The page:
The group would also like to know whether the publication or communication of research findings, including through peer-reviewed academic journals, teaching, conferences or other public forums, would be considered a communication activity for the purposes of the law.

Such a requirement could “significantly infringe” on academic freedom and “limit the pursuit of open science and free exchange of ideas,” U15 Canada says.

Universities Canada, which represents 96 universities across the country, says in its submission to the committee that the transparency registry could capture information relating to a political or governmental process “that is communicated or disseminated by any means, including social media.”

“This can include research publications seeking to engage on issues such as foreign policy, governance processes, economics, climate and technologies subject to increased political debate,” Universities Canada says.

Research publications already have transparency requirements built in, such as the disclosure of university affiliation and financial conflicts of interest, the organization notes.

“The requirement for further registration risks stifling Canadian research by creating duplicative administrative processes and may not consider other research security policies that universities have implemented in recent years.”

In a policy brief submitted to the committee, the Centre for International Governance Innovation notes the Canadian influence registry will be “country agnostic,” meaning that it will not be targeted at known state adversaries such as China.

Canada is taking this route despite problems with that approach experienced by Australia, and despite an alternative and more recent model offered by the United Kingdom, says the brief written by security expert Wesley Wark, a senior fellow at CIGI.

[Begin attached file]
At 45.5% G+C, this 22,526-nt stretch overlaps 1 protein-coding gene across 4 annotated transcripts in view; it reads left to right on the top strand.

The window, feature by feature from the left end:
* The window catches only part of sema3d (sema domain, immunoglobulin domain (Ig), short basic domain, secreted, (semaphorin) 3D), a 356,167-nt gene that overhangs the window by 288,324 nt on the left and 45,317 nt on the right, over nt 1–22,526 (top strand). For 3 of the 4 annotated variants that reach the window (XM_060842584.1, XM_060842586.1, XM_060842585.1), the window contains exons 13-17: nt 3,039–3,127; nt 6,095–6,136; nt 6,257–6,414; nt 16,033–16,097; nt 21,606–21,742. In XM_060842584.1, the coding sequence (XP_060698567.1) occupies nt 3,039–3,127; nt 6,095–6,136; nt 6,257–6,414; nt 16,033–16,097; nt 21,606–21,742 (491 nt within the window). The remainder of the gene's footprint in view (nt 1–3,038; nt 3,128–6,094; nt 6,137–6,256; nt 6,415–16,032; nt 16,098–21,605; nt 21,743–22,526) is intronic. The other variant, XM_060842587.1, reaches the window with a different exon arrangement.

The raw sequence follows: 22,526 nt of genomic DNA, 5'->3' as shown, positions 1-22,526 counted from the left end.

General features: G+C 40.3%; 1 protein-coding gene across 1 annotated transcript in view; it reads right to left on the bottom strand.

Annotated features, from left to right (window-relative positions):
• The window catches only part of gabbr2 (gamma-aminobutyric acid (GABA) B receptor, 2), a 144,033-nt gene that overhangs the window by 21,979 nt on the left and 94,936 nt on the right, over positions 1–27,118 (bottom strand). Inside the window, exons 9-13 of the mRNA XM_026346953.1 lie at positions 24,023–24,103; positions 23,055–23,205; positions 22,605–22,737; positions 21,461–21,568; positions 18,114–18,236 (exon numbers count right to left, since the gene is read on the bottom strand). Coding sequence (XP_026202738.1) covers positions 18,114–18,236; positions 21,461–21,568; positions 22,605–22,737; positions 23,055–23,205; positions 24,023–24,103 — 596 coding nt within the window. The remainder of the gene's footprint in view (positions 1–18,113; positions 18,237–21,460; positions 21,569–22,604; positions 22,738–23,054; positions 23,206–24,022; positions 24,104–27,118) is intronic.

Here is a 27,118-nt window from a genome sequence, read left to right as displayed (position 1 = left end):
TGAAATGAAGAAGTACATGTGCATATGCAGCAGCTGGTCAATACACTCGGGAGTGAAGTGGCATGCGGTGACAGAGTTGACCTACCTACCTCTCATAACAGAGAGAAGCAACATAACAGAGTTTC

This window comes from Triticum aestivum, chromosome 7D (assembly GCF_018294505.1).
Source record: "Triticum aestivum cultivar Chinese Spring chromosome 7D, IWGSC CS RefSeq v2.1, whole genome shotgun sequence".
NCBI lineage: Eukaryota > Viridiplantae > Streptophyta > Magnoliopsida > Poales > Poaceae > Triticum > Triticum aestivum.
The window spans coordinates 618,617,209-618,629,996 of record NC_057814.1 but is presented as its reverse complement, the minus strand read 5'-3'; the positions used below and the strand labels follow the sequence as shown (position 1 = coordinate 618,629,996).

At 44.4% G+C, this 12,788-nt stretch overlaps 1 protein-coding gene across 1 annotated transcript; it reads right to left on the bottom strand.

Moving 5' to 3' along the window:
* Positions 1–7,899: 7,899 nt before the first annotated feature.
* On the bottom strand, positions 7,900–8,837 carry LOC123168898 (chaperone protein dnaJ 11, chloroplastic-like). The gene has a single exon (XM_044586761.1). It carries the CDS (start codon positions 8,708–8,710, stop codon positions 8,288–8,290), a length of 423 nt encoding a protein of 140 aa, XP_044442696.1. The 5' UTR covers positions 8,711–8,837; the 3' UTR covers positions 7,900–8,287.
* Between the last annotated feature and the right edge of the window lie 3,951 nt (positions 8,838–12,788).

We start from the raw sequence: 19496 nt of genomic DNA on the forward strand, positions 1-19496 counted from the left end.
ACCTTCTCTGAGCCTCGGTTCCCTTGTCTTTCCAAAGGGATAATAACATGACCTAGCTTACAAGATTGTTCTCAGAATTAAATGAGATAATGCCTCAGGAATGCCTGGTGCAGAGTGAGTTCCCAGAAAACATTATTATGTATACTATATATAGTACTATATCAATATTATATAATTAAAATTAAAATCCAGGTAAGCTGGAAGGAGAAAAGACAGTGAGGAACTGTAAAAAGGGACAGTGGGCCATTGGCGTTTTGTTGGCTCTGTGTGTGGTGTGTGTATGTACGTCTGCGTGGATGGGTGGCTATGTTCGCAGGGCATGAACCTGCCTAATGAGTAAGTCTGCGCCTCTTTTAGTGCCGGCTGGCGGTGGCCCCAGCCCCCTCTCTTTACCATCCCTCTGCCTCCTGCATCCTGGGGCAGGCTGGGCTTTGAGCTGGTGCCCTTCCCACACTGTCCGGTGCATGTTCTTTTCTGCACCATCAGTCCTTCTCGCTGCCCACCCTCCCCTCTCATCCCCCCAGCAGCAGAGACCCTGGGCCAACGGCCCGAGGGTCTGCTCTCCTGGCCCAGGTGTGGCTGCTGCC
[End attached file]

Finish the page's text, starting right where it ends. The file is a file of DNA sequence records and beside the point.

Wark points out the U.K. version is a two-tier system. An enhanced tier gives the secretary of state the power to require registration of a broader range of activities for specified countries, parts of countries or foreign government-controlled entities when necessary.

Benjamin Fung, a professor and Canada research chair at McGill University, expresses support for a two-tier model like that in place in the U.K. in a brief to the Commons committee. Such an approach would allow the Canadian government to “impose more accurate restrictions to selected entities,” Fung says.

The Canadian Civil Liberties Association says the section of the bill creating the influence registry “includes vague and broad language that raises democratic accountability issues.”

The association is concerned about potential use of the registry as a tool for government to monitor the international engagement of various actors, including foreign broadcasters owned or funded by the state, academic institutions and charities.

“These considerations potentially involve freedom of the press and privacy issues, as well as questions as to the place reserved for international organizations in Canada’s ecosystem,” says the association’s brief.